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Lori S. Sullivan, Daniel C. Koboldt, Sara J. Bowne, Steven Lang, Susan H. Blanton, Elizabeth Cadena, Cheryl E. Avery, Richard A. Lewis, Kaylie Webb-Jones, Dianna H. Wheaton, David G. Birch, Razck Coussa, Huanan Ren, Irma Lopez, Christina Chakarova, Robert K. Koenekoop, Charles A. Garcia, Robert S. Fulton, Richard K. Wilson, George M. Weinstock, Stephen P. Daiger; A Dominant Mutation in Hexokinase 1 (HK1) Causes Retinitis Pigmentosa. Invest. Ophthalmol. Vis. Sci. 2014;55(11):7147-7158. doi: https://doi.org/10.1167/iovs.14-15419.
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To identify the cause of retinitis pigmentosa (RP) in UTAD003, a large, six-generation Louisiana family with autosomal dominant retinitis pigmentosa (adRP).
A series of strategies, including candidate gene screening, linkage exclusion, genome-wide linkage mapping, and whole-exome next-generation sequencing, was used to identify a mutation in a novel disease gene on chromosome 10q22.1. Probands from an additional 404 retinal degeneration families were subsequently screened for mutations in this gene.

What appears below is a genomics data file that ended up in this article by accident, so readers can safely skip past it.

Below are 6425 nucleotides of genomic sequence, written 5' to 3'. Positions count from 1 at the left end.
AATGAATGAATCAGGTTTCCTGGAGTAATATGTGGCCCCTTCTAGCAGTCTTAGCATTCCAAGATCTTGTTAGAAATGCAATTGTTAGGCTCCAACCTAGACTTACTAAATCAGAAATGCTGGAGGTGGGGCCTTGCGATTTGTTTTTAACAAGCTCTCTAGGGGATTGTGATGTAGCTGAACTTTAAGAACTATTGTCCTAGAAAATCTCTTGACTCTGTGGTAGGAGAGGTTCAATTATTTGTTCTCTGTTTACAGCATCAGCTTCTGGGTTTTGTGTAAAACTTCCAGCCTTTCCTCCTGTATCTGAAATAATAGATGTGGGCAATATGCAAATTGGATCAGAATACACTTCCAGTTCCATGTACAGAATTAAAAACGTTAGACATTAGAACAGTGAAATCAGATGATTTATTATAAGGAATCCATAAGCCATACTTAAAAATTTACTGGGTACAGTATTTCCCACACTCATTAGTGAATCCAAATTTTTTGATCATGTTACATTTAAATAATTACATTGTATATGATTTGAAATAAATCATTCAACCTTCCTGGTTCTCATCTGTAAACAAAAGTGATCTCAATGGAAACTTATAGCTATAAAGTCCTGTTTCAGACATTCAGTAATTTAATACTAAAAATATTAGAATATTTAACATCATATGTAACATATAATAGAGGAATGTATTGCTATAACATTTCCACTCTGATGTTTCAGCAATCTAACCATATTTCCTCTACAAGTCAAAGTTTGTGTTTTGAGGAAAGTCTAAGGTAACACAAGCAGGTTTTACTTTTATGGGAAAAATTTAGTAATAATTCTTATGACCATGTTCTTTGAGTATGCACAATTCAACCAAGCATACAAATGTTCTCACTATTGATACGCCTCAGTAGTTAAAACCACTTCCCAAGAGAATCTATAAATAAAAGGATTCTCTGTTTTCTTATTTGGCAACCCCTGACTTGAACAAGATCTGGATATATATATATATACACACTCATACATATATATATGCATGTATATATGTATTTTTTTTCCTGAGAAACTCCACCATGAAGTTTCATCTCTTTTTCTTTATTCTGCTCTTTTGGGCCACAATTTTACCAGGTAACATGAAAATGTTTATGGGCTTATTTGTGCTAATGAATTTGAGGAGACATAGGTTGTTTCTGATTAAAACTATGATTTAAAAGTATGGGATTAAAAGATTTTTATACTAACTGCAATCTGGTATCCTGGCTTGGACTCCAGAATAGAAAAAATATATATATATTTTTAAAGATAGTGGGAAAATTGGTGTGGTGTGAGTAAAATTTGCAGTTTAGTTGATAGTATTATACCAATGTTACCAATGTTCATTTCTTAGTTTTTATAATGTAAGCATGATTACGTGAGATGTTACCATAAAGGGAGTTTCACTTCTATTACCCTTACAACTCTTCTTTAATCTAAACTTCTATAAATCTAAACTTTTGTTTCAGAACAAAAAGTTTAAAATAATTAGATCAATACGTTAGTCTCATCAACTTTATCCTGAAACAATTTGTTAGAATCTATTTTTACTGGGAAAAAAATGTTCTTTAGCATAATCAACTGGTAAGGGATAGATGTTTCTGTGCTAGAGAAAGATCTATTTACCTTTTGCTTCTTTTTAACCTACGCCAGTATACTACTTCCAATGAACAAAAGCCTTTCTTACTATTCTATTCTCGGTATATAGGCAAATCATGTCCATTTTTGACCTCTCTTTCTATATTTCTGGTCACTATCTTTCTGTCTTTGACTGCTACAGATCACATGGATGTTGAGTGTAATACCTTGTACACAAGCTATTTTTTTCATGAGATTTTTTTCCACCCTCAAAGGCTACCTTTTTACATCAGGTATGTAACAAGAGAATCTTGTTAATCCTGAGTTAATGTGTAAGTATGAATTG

Exome sequencing in UTAD003 led to identification of a single, novel coding variant (c.2539G>A, p.Glu847Lys) in hexokinase 1 (HK1) present in all affected individuals and absent from normal controls. One affected family member carries two copies of the mutation and has an unusually severe form of disease, consistent with homozygosity for this mutation. Screening of additional adRP probands identified four other families (American, Canadian, and Sicilian) with the same mutation and a similar range of phenotypes. The families share a rare 450-kilobase haplotype containing the mutation, suggesting a founder mutation among otherwise unrelated families.
We identified an HK1 mutation in five adRP families. Hexokinase 1 catalyzes phosphorylation of glucose to glucose-6-phosphate. HK1 is expressed in retina, with two abundant isoforms expressed at similar levels. The Glu847Lys mutation is located at a highly conserved position in the protein, outside the catalytic domains. We hypothesize that the effect of this mutation is limited to the retina, as no systemic abnormalities in glycolysis were detected. Prevalence of the HK1 mutation in our cohort of RP families is 1%.
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